Like Ko: Yad, Arunachal Pradesh’s first filmmaker Sange Dorjee Thondok’s debut feature, Crossing Bridges, also zooms in on a local dialect and a remote tribe, the Sherdukpen. The first person from his state to pass out of film school, Thondok decided to make his first film in his own dialect in his own village of Shergaon. However, unlike the trajectory depicted in Borah’s film, Thondok focuses on a man’s journey back to the fold. The film’s protagonist, Tashi, is a Mumbai-based web designer who returns to his village after losing his job in the recession. While waiting to hear from a new job, he slowly begins to reconnect with his lost identity and culture, something he had once derided. Last heard, its theme mix of the local and the global has helped the film find a French sales agent.
Kenny Basumatary in his film Local Kung Fu
Meanwhile, just a few months ago, Kenny Basumatary opened up an entirely different window to the Northeast with his first film, Local Kung Fu, a comic, hyper-energetic action flick on the street fights and gang wars of Guwahati (released by PVR Rare). Ironically, there’s little in the film that reminds you of an Aribam Shyam Sarma or a Jahnu Barua. It’s more in the zone of a Jackie Chan or an Isaac Florentine. But it takes all kinds.... For his next film, Basumatary is willing to take up any subject but it all depends on “who pays and how much”, he says.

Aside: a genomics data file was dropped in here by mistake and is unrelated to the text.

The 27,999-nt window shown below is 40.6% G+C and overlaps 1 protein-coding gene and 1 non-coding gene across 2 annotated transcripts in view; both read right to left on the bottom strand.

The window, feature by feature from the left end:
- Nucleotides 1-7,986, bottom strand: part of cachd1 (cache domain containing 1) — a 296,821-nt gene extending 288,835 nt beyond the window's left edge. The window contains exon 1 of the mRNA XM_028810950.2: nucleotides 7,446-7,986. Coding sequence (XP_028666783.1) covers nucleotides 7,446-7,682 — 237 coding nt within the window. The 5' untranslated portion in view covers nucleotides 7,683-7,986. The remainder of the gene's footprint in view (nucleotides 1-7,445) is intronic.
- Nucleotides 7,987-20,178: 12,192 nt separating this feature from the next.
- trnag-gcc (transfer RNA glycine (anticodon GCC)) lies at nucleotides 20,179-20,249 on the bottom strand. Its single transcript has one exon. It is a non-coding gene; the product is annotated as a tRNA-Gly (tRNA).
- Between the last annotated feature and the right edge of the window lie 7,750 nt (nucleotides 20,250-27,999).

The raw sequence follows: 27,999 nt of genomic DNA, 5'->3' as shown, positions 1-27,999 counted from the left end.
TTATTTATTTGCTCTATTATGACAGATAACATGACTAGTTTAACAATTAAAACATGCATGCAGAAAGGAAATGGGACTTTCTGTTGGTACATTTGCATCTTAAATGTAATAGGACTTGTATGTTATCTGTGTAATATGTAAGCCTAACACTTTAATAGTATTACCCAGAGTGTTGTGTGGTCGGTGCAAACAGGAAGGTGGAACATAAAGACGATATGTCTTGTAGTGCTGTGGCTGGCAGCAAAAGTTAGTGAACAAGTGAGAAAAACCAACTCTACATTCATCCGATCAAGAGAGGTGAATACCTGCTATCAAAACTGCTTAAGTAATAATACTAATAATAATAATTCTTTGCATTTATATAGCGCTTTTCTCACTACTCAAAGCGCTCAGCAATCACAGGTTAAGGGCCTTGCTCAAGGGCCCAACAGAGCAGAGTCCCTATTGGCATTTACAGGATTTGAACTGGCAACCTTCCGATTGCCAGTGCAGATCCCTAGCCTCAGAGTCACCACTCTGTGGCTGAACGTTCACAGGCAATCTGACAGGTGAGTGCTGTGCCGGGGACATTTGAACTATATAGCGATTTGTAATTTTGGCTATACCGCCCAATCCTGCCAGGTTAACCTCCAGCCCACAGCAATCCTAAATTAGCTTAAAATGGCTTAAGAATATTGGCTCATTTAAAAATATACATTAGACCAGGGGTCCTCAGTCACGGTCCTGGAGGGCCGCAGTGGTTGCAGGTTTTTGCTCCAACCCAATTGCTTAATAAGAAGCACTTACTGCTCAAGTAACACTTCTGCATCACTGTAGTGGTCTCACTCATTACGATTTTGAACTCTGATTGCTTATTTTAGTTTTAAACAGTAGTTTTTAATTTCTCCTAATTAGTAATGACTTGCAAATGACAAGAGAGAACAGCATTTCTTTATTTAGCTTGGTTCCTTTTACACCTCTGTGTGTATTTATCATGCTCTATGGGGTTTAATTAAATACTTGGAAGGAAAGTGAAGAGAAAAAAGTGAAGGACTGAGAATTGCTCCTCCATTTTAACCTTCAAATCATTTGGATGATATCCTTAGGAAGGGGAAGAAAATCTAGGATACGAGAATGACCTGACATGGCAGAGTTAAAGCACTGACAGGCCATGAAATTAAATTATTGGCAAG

Then there is the understated terror of Bidyut Kotaky’s As The River Flows, set in Majuli. “We know the points of view of both the terrorist and the state. I am interested in the person stuck in the middle of the crossfire about whom no one bothers,” says Kotaky. He feels these narratives are missing now in the new Northeast films. (Incidentally, his next film is about an insurgent brought back into the mainstream via football.)
Stills from As The River Flows
The stories and themes of these new-age Northeast films, though diverse and contemporary, are all rooted in the region’s concerns. “These are our stories, told with a human touch and an international feel,” says Rasaily. But the irony is that there are no great spaces in the Northeast to run them. Many halls in the region were shut after militant groups, especially in Manipur, put a ban on Hindi films and, in turn, halls became unviable business. Assam itself had 160 theatres once, of which only 40-odd are active now; Meghalaya and Mizoram have just a couple.
No wonder, quite often, Sikkimese films made in Nepali find a bigger audience out in Nepal and in Darjeeling than at home. Rasaily’s Kathaa got a couple of screenings in Australia and New Zealand and ran for three weeks in Nepal. “The only way out for filmmakers is to look for screenings at film festivals and scout for foreign sales agents, or the national awards and screenings on DD,” says Kotaky. According to Hussain, the government must partner with private distribution houses. “There’s an amazing enthusiasm among the public for mobile theatre. The 10 major ones are booked every evening for seven months a year,” says Hussain. “Why wouldn’t the audience queue up for films as well?”
The advent of digital filmmaking has opened a few windows. Now even veteran filmmakers are shifting to it. More public endorsement of a vital cinema is the need of the hour. “We need to professionalise ourselves too,” says Kotaky. “If Bengali films can be seen with subtitles in Assam, why not the other way around?” Touche.
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